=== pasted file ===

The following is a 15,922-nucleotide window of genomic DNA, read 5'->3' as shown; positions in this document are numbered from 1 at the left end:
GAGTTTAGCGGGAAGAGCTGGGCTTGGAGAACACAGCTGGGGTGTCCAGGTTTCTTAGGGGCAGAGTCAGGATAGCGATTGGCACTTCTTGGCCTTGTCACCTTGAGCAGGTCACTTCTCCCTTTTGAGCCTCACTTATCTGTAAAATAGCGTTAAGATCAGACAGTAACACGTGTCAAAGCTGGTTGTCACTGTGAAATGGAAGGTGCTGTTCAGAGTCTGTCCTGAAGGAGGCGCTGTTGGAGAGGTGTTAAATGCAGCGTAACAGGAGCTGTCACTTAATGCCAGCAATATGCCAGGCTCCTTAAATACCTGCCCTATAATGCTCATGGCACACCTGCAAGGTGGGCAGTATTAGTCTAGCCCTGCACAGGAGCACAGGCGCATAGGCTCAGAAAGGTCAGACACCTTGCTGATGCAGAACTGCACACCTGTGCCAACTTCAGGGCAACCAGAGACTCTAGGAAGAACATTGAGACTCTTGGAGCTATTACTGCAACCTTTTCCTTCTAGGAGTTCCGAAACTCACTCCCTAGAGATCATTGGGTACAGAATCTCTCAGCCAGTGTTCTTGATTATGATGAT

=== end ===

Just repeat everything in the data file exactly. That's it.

The following is a 15,922-nucleotide window of genomic DNA, read 5'->3' as shown; positions in this document are numbered from 1 at the left end:
GAGTTTAGCGGGAAGAGCTGGGCTTGGAGAACACAGCTGGGGTGTCCAGGTTTCTTAGGGGCAGAGTCAGGATAGCGATTGGCACTTCTTGGCCTTGTCACCTTGAGCAGGTCACTTCTCCCTTTTGAGCCTCACTTATCTGTAAAATAGCGTTAAGATCAGACAGTAACACGTGTCAAAGCTGGTTGTCACTGTGAAATGGAAGGTGCTGTTCAGAGTCTGTCCTGAAGGAGGCGCTGTTGGAGAGGTGTTAAATGCAGCGTAACAGGAGCTGTCACTTAATGCCAGCAATATGCCAGGCTCCTTAAATACCTGCCCTATAATGCTCATGGCACACCTGCAAGGTGGGCAGTATTAGTCTAGCCCTGCACAGGAGCACAGGCGCATAGGCTCAGAAAGGTCAGACACCTTGCTGATGCAGAACTGCACACCTGTGCCAACTTCAGGGCAACCAGAGACTCTAGGAAGAACATTGAGACTCTTGGAGCTATTACTGCAACCTTTTCCTTCTAGGAGTTCCGAAACTCACTCCCTAGAGATCATTGGGTACAGAATCTCTCAGCCAGTGTTCTTGATTATGATGAT